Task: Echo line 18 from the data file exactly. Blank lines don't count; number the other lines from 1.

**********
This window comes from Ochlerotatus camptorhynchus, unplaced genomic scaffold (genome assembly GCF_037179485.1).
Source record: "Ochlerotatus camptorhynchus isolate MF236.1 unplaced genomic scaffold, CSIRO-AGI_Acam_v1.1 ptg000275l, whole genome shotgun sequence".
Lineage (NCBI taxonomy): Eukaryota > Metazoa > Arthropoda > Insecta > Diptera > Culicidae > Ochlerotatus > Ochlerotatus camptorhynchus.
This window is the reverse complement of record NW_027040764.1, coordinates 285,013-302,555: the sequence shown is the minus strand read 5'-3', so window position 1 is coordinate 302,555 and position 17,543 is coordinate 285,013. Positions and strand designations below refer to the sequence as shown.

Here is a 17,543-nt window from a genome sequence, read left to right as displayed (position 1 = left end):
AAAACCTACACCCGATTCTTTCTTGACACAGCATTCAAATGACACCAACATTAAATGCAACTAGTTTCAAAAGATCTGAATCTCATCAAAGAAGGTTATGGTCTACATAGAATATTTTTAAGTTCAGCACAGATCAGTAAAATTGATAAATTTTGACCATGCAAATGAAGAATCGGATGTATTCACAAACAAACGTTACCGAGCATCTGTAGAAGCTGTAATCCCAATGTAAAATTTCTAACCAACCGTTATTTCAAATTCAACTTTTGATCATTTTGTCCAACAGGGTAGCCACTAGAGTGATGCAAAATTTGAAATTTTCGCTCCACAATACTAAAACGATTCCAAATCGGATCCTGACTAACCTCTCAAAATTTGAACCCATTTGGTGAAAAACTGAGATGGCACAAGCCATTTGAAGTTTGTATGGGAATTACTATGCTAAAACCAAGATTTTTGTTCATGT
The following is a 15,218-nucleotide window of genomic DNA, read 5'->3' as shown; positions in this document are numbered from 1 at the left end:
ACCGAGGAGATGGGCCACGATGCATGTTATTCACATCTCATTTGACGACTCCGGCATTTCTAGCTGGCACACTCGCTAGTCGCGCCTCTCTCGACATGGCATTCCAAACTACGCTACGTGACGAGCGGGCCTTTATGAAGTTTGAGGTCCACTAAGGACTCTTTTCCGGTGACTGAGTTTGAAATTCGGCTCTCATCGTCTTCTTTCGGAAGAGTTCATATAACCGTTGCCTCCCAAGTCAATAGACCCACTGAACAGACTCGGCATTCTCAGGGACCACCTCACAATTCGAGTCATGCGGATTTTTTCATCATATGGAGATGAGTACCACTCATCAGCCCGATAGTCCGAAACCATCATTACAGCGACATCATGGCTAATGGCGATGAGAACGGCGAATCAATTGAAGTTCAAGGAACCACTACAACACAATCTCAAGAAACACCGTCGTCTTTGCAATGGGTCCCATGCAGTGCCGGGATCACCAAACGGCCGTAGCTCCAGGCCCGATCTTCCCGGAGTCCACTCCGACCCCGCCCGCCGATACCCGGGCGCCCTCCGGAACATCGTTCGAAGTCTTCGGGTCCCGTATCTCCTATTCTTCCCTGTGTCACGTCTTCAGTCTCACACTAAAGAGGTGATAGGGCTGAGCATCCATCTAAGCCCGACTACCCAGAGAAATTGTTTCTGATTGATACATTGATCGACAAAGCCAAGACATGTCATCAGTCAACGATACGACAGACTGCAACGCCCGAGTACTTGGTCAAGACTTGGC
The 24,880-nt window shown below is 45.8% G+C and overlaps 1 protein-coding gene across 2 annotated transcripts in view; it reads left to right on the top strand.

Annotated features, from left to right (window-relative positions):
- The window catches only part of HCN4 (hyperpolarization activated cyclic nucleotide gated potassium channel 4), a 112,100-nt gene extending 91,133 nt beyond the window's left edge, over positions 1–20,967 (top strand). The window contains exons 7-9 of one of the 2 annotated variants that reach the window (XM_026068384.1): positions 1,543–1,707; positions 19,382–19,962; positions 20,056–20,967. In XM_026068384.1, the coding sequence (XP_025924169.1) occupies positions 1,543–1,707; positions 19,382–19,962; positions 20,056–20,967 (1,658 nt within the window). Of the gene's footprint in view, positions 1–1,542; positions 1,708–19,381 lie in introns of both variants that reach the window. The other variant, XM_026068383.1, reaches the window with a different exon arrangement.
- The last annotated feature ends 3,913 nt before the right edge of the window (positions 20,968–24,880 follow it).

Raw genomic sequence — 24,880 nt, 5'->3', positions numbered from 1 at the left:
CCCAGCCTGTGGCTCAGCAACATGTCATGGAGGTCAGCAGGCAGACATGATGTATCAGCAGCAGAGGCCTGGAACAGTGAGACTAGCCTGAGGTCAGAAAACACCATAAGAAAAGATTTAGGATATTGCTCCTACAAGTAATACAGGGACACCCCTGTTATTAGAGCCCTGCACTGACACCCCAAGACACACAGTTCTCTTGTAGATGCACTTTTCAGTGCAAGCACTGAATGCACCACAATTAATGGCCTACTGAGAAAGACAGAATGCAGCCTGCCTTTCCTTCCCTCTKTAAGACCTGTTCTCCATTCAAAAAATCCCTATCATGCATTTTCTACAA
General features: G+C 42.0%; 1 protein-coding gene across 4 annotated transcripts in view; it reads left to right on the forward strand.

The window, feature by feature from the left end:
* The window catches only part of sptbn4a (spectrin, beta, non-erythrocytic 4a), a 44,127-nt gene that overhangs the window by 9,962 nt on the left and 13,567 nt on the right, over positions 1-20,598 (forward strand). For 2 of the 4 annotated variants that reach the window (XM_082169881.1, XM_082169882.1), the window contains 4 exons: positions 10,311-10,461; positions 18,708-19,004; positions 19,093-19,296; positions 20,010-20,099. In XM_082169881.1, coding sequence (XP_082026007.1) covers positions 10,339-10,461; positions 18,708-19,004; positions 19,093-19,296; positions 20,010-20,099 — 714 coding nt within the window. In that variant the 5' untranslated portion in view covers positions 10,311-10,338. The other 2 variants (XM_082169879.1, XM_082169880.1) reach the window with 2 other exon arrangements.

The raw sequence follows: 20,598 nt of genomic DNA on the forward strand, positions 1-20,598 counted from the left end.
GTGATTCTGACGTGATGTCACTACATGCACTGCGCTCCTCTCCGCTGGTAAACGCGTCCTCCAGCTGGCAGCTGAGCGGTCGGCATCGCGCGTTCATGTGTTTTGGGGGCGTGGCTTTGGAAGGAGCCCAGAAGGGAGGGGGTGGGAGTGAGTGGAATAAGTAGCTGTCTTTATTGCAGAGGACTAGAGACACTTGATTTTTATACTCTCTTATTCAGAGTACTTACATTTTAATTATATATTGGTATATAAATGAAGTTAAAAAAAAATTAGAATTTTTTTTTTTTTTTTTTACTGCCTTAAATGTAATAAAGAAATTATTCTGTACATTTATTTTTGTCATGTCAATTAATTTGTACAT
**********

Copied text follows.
The raw sequence follows: 20,598 nt of genomic DNA on the forward strand, positions 1-20,598 counted from the left end.